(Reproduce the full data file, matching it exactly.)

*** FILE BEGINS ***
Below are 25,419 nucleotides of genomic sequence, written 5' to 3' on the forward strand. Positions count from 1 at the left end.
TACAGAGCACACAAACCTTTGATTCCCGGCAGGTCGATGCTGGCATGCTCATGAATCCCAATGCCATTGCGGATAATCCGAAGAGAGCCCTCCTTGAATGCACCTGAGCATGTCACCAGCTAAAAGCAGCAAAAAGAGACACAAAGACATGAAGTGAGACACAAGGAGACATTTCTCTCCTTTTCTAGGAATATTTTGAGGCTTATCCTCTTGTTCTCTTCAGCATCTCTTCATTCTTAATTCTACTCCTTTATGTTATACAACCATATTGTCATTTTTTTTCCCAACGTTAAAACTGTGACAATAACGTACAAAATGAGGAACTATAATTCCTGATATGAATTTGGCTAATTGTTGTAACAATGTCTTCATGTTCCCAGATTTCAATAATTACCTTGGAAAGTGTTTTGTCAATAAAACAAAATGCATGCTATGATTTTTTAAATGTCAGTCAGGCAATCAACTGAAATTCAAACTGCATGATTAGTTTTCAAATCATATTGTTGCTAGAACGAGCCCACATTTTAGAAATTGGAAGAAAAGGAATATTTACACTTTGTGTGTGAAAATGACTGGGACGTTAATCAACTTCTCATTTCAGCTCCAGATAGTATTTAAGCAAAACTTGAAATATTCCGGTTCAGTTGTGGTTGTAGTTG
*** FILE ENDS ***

Below are 25,419 nucleotides of genomic sequence, written 5' to 3' on the forward strand. Positions count from 1 at the left end.
TACAGAGCACACAAACCTTTGATTCCCGGCAGGTCGATGCTGGCATGCTCATGAATCCCAATGCCATTGCGGATAATCCGAAGAGAGCCCTCCTTGAATGCACCTGAGCATGTCACCAGCTAAAAGCAGCAAAAAGAGACACAAAGACATGAAGTGAGACACAAGGAGACATTTCTCTCCTTTTCTAGGAATATTTTGAGGCTTATCCTCTTGTTCTCTTCAGCATCTCTTCATTCTTAATTCTACTCCTTTATGTTATACAACCATATTGTCATTTTTTTTCCCAACGTTAAAACTGTGACAATAACGTACAAAATGAGGAACTATAATTCCTGATATGAATTTGGCTAATTGTTGTAACAATGTCTTCATGTTCCCAGATTTCAATAATTACCTTGGAAAGTGTTTTGTCAATAAAACAAAATGCATGCTATGATTTTTTAAATGTCAGTCAGGCAATCAACTGAAATTCAAACTGCATGATTAGTTTTCAAATCATATTGTTGCTAGAACGAGCCCACATTTTAGAAATTGGAAGAAAAGGAATATTTACACTTTGTGTGTGAAAATGACTGGGACGTTAATCAACTTCTCATTTCAGCTCCAGATAGTATTTAAGCAAAACTTGAAATATTCCGGTTCAGTTGTGGTTGTAGTTG